There are still jobs in China for experienced med chemists, but the window is closing. Also, still lots of opportunities for biology in all therapeutic areas. Shanghai is a great city and the projects are top tier. If you have 5+ years big pharma experience you should seriously consider it.

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18. Anonymous on November 10, 2009 3:50 AM writes...

China: Unless you dislike to live in a police country where authorities invent rules as they wish, the local government officials are corrupt and courts are one sick joke. Not mentioning the polution, the crowds and a pay scale that is half of what one can get in US.

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19. MikeyMedchem on November 10, 2009 7:23 AM writes...

#11 -- the recent NIH percentiles are around 6%, thanks to the paradoxical effect of the ARRA wit: lots of money comes into NIH for grants, a zillion proposals arrive (like 40,000 for 200 grants or something crazy like that), and very few are funded. The NIH then recommends people recycle those failed proposals into R21s or R01s, and, guess what, they get rejected again. So I'm not so sure these paylines are reflective of difficulty in getting funded, or if they are reflective of the glut of bad proposals from ARRA.

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20. Lee Howard on November 10, 2009 9:42 AM writes...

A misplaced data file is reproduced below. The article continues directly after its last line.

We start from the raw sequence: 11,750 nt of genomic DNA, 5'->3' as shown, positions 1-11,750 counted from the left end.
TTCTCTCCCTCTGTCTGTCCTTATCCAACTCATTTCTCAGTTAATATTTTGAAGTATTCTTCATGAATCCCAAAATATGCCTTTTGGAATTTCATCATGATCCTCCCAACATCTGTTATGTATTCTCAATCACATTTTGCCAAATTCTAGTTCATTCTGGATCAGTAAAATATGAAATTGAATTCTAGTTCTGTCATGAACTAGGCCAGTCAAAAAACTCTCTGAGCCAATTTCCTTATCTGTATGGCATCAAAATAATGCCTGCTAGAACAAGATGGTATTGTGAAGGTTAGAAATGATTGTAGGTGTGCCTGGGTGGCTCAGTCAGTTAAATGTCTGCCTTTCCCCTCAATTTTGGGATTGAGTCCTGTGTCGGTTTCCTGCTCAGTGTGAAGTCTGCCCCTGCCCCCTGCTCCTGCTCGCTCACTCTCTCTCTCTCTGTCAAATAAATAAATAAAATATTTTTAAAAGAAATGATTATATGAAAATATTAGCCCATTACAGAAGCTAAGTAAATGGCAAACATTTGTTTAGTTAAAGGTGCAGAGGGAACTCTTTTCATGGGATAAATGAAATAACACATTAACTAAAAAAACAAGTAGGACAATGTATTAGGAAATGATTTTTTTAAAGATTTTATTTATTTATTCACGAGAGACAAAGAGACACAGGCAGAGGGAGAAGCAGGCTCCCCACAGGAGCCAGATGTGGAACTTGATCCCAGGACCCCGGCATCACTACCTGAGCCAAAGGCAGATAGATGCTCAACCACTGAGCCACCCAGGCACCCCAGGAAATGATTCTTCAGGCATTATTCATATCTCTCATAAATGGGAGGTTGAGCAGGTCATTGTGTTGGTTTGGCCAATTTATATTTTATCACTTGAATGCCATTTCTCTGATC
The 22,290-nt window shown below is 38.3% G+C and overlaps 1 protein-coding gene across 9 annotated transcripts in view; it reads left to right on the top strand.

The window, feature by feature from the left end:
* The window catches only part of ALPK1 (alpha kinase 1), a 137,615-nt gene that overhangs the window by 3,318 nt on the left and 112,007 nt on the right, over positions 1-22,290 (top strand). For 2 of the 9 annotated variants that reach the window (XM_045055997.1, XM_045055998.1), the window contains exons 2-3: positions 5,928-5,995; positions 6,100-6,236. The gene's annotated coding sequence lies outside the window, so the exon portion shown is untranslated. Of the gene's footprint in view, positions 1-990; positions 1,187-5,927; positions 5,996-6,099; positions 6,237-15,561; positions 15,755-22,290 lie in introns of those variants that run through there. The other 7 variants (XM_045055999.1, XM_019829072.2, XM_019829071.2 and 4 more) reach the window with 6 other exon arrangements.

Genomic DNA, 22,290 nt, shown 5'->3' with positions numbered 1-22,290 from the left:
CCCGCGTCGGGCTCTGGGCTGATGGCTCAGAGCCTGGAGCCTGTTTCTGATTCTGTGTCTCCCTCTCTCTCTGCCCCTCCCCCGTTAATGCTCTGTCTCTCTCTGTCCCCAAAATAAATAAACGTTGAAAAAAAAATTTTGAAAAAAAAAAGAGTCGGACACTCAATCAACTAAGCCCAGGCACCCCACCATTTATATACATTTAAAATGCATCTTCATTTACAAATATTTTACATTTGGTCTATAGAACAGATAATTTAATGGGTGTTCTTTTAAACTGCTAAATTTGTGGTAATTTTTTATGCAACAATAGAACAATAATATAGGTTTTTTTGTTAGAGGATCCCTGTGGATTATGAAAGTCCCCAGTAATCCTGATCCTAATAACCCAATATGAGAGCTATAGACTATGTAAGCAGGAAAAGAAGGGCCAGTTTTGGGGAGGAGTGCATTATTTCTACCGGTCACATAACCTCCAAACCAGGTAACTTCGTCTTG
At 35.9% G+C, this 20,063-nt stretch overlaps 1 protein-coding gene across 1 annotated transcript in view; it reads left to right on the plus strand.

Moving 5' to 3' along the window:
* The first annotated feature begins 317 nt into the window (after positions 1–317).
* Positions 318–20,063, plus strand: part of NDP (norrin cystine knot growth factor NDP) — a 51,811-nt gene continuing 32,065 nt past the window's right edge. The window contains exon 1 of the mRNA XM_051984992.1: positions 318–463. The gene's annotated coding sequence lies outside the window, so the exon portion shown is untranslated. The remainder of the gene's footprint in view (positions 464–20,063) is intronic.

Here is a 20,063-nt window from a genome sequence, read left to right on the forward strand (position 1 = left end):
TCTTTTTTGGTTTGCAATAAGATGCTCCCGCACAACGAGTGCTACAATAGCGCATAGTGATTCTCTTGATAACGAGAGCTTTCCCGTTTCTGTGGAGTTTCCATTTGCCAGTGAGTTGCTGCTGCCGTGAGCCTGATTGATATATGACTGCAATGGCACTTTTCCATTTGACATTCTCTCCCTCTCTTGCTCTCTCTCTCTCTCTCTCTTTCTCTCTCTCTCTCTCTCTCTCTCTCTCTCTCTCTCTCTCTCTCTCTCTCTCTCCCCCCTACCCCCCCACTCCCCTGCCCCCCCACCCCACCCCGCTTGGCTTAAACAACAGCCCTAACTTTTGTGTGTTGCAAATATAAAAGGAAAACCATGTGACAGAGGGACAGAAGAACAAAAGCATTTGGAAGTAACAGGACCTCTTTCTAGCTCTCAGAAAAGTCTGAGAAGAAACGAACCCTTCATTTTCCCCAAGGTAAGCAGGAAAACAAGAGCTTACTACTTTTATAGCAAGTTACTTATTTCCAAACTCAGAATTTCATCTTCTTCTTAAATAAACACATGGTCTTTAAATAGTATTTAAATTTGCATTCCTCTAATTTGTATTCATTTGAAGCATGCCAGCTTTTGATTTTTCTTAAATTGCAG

To get to the Pfizer layoff situation, check out this story I wrote a few weeks ago, after the company released details from its third-quarter earnings report. The gist is this: 6,500 legacy Pfizer employees already laid off, meaning only about 1,500 left to go to reach goal. About 11,500 Wyeth employees were to be let go, but some of those layoffs have already occurred. It's unclear how many remain on the Wyeth side.

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21. Lee Howard on November 10, 2009 9:44 AM writes...

Forgot to post the link to the previous comment. Here it is:

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22. MTL on November 11, 2009 10:23 AM writes...

Not mentioned in company press releases, but Pfizer is also laying off Wyeth employees in Montreal. Closing Chem Dev, but keeping Clinical Supplies and analytical support.

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23. Tammy Anderson on December 25, 2009 4:54 PM writes...

I am working on several high level pharmaceutical R&D positions in China. If you speak Mandarin and have a good background in Pharma Process R&D or Analytical/Quality/Formulation R&D, please contact me. Thanks!